(2) The Court award other relief as the court considers to be appropriate, including monetary damages to persons aggrieved when requested by the Attorney General; and
(3) The Court may, to vindicate the public interest, assess a civil penalty against the entity in an amount not exceeding $96,384 for the first violation, or $192,768 for each subsequent violation. (28 CFR §36.504(a)(3)(i-ii) and 28 CRF §85.)
State anti-discrimination laws vary from state to state but may provide for damages, attorneys’ fees and injunctive relief for patients who allege violation of the law. For example, in California, patients who allege that they have been discriminated against on the basis of a disability may be entitled to triple damages for each offense (but in no case less than $4000) and attorneys’ fees [California Civil Code §52(a)] Violation of the ADA also constitutes violation of California’s Unruh Civil Rights Act. [California Civil Code §51(a)]
Considering the serious legal and monetary ramifications of being found in violation of the above-mentioned laws, if a patient insists that an interpreter is the only way to achieve effective communication, the physician would be well-advised to provide a sign language interpreter.
Know that it is the responsibility of the physician to ensure that patients receive the assistance necessary to achieve effective, meaningful communication.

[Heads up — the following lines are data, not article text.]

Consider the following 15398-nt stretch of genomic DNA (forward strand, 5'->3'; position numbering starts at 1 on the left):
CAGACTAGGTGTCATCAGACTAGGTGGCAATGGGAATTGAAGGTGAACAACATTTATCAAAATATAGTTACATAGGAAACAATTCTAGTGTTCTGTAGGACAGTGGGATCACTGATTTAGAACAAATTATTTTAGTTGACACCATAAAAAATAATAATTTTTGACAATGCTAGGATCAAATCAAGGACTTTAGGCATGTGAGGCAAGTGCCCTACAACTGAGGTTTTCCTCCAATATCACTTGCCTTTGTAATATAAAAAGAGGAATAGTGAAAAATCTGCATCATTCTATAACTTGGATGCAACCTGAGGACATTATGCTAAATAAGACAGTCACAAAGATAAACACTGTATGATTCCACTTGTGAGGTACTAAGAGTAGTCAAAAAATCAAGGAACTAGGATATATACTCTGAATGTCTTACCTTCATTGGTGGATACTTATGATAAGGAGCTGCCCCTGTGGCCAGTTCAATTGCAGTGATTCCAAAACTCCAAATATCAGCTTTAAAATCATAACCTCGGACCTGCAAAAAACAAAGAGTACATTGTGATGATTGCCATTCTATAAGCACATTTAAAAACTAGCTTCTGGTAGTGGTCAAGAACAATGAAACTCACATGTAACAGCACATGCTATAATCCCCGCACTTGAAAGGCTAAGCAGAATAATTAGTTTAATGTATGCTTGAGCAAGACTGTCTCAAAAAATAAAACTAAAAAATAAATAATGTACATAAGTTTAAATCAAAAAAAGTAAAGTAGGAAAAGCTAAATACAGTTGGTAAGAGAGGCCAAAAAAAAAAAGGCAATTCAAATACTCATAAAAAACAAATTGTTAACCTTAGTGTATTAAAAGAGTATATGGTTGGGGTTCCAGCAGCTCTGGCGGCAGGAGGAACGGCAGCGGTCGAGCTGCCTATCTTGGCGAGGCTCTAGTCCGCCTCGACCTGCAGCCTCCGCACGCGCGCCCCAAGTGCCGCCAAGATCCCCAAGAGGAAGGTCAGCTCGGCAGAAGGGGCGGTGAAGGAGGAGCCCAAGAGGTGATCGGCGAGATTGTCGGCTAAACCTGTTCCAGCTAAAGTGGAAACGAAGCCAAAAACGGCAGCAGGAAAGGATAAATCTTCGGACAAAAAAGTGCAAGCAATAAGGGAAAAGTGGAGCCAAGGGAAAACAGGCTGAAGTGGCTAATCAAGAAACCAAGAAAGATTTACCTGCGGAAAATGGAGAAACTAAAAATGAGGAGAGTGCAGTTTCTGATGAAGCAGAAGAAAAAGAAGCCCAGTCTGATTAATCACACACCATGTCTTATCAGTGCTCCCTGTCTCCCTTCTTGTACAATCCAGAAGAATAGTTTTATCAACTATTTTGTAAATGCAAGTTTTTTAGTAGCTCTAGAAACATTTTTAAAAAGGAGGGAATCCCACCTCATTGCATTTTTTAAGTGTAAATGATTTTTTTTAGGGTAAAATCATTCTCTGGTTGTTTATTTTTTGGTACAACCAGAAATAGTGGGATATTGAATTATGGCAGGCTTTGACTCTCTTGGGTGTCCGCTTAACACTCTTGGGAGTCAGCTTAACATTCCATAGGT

- Develop office policies and procedures that identify and address the needs of patients with limited English proficiency and the deaf or hard of hearing.
- Take steps to ensure effective communication when using interpreters.
- (a) Although you have the ultimate decision about the auxiliary aid to be used to achieve effective communication, be certain to consult with a disabled patient whenever possible to determine what the appropriate auxiliary aid.
- (b) Address the patient, not the interpreter. Pose questions directly to the patient instead of turning to the interpreter to ask the question.
- (c) Allow for extra time for the appointment when communicating with a patient through an interpreter. Speak slowly and pause to allow time for interpreting.
- (d) Ask the patient if he or she has any questions during the discussion, especially after key points have been made or vital information was discussed.
- (e) Use drawings and diagrams, if appropriate, to help the patient understand what is being said.
- (f) Ensure that the quality of the Video Remote Interpreting is similar to what you would require for telemedicine/telehealth service.
- (g) Remind the interpreter that all information discussed must be kept confidential. If you frequently work with an interpreter or interpreting group, consider having a BA Agreement signed to ensure the interpreter and you are in compliance with HIPAA.
- (h) Ensure patient privacy if using a telephone interpreter.
- To ensure competency, train bilingual staff who will act as interpreters. A formal training program should be considered.